There was a time when the electric guitar was king―the tool of choice that transformed mere musicians into rock stars. Everything that represented “cool” rested on those six strings, yet the power of the tool proved too much for many. The electric guitar is unlike most instruments in that it demands sacrifice; it’s a beast that must be tamed by the trained hands of its master. Although the “golden age” of the instrument has faded into the haze of the ‘60s and ‘70s, its legend prevails.
An Ode to the Electric Guitar, as Played by Gary Clark Jr.
To master the electric guitar, a unique symbiotic relationship is required, where the musician and the instrument become one. All the guitar rock virtuosos of lore displayed this deep connection. It often left them drunk with power, stumbling down the path of addiction and egotism.
In the modern age, the guitar’s reign gives way to countless other outlets. As in the ‘70s, when the last chords of fuzz rang out from amplifiers only to be replaced by electronica, the music scene of 2013 is dominated by drum machines and the sounds of synthesizers. Amid the precise rhythms, though, a familiar sound cuts through the zeitgeist in the form of Gary Clark Jr.
The blues guitarist emerged out of Austin, Texas, cut from the same cloth as Hendrix and Clapton, yet with a fresh modern perspective. Much like his forebearers, Clark Jr. started playing at a very young age, as though he was drawn by the static cling of electric pulses passing through a guitar. He began playing the renowned blues clubs of Austin, and at the ripe age of 17, he’d already won local awards for his ability.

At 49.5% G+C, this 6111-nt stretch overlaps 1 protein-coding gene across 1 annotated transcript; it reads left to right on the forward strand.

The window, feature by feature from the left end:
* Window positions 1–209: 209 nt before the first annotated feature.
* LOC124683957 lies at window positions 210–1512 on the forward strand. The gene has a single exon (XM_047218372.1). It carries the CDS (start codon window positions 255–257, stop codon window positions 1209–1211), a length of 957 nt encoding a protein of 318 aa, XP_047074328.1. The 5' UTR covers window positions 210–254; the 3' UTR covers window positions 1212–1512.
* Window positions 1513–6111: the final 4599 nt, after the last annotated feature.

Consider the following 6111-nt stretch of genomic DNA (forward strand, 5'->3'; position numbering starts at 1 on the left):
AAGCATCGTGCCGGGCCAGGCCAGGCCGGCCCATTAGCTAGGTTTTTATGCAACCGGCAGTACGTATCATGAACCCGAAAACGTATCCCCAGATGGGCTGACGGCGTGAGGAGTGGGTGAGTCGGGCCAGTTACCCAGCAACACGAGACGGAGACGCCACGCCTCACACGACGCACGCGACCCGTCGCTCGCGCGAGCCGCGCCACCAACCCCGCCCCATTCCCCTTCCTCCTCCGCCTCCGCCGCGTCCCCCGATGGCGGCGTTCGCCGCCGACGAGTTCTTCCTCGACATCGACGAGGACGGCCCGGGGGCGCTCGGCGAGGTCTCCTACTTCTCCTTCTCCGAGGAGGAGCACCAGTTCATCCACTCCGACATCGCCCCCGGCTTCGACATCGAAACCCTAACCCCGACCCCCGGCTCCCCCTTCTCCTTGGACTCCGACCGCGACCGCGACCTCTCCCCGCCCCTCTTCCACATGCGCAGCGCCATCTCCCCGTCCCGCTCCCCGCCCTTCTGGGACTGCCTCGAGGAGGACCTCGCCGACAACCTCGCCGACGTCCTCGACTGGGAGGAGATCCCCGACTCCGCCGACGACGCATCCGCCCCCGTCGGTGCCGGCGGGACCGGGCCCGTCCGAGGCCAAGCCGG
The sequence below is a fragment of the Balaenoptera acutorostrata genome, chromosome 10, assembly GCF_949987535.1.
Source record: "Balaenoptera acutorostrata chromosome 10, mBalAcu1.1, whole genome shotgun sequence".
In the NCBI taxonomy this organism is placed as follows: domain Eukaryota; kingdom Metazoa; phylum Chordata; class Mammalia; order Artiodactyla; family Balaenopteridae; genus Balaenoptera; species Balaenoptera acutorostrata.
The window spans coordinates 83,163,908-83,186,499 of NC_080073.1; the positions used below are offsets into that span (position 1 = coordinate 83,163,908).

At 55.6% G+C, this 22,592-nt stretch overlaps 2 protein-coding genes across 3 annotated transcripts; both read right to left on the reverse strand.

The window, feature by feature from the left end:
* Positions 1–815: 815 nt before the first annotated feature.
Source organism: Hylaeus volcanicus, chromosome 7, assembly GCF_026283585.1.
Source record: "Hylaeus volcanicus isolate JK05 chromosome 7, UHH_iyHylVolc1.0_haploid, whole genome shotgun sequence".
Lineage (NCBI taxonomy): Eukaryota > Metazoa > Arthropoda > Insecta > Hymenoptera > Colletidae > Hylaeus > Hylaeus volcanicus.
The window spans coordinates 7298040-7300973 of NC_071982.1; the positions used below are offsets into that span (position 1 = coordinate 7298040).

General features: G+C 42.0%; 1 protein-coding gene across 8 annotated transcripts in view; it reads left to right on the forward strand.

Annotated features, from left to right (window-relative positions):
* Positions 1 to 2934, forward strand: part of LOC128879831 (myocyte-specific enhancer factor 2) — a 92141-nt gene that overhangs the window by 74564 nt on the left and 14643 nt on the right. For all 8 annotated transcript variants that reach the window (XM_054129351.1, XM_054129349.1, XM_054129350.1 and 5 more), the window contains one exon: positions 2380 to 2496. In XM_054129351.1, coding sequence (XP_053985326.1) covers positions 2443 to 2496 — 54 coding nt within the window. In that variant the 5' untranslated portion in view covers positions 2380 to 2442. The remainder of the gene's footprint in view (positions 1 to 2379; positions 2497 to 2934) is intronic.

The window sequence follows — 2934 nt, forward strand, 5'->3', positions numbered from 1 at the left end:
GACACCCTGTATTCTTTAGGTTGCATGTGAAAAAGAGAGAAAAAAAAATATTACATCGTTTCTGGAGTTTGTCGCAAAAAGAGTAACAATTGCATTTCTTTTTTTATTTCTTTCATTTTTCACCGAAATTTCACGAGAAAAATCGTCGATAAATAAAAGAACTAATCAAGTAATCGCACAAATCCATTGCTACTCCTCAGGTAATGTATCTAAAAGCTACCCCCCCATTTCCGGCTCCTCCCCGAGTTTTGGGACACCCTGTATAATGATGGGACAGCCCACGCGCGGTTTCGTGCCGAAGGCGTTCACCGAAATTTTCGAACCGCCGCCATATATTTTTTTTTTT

Clark Jr.’s talent is rare these days, and people immediately responded to his classic playing style, conjuring fond memories of the masters that came before him. It was only natural that he’d join legends like The Rolling Stones, Buddy Guy, and B.B. King.
With that said, Gary Clark Jr. exceeds the allure of simple classic rock nostalgia with his own take on blues rock. The thick churning of his guitar on the breakout hit, “Bright Lights,” adds a grungy feel, as Clark glides over it with smooth vocals in the same vein as Dan Auerbach of The Black Keys. It’s a sound so contagious that it earned him a major record deal on Warner Bros., which led to 2012’s studio album, Blak and Blu.
The album peaked at #6 on the U.S. Billboard chart, showing that the demand for blues and the sounds of the electric guitar are still very much culturally relevant. Gary Clark Jr. now makes the jump to arenas, with an upcoming tour backing Kings of Leon. It’s a long way from the clubs of Austin, yet the pairing of Clark Jr. and stadiums feels undeniably natural.
The electric guitar still possesses the power to fill a massive space; there’s something about the kinetic energy of a Fender Stratocaster reverberating through the airwaves that invigorates you. It’s as though the guitar perfectly recreates the passion of the player. When certain artists pick the electric guitar up, something comes over them―the instrument transforms them into something greater, and for that reason alone, rock and roll will never die. For now, it rests safely in the calloused fingers of Gary Clark Jr.
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Article by Nicolas White